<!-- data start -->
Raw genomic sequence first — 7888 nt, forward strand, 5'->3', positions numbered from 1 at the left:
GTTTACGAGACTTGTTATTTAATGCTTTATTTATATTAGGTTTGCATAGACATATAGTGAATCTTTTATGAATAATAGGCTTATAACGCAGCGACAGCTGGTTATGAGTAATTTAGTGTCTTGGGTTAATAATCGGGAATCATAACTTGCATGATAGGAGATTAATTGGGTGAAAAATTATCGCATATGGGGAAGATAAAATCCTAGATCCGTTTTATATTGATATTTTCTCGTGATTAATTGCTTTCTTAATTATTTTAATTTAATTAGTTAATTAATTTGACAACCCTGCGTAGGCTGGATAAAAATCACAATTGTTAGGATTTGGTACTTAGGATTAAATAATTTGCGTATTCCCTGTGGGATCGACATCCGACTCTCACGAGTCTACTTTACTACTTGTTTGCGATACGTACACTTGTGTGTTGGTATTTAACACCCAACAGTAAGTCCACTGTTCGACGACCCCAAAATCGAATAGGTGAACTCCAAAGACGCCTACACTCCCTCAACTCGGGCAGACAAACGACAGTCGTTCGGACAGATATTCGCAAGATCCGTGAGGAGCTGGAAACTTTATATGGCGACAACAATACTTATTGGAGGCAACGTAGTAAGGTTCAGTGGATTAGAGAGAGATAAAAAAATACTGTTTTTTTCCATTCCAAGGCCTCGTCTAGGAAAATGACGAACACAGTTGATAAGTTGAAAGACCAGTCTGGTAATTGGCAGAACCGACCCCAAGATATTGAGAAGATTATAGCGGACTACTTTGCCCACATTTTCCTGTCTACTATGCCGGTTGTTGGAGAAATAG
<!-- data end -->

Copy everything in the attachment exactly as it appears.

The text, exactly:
Raw genomic sequence first — 7888 nt, forward strand, 5'->3', positions numbered from 1 at the left:
GTTTACGAGACTTGTTATTTAATGCTTTATTTATATTAGGTTTGCATAGACATATAGTGAATCTTTTATGAATAATAGGCTTATAACGCAGCGACAGCTGGTTATGAGTAATTTAGTGTCTTGGGTTAATAATCGGGAATCATAACTTGCATGATAGGAGATTAATTGGGTGAAAAATTATCGCATATGGGGAAGATAAAATCCTAGATCCGTTTTATATTGATATTTTCTCGTGATTAATTGCTTTCTTAATTATTTTAATTTAATTAGTTAATTAATTTGACAACCCTGCGTAGGCTGGATAAAAATCACAATTGTTAGGATTTGGTACTTAGGATTAAATAATTTGCGTATTCCCTGTGGGATCGACATCCGACTCTCACGAGTCTACTTTACTACTTGTTTGCGATACGTACACTTGTGTGTTGGTATTTAACACCCAACAGTAAGTCCACTGTTCGACGACCCCAAAATCGAATAGGTGAACTCCAAAGACGCCTACACTCCCTCAACTCGGGCAGACAAACGACAGTCGTTCGGACAGATATTCGCAAGATCCGTGAGGAGCTGGAAACTTTATATGGCGACAACAATACTTATTGGAGGCAACGTAGTAAGGTTCAGTGGATTAGAGAGAGATAAAAAAATACTGTTTTTTTCCATTCCAAGGCCTCGTCTAGGAAAATGACGAACACAGTTGATAAGTTGAAAGACCAGTCTGGTAATTGGCAGAACCGACCCCAAGATATTGAGAAGATTATAGCGGACTACTTTGCCCACATTTTCCTGTCTACTATGCCGGTTGTTGGAGAAATAG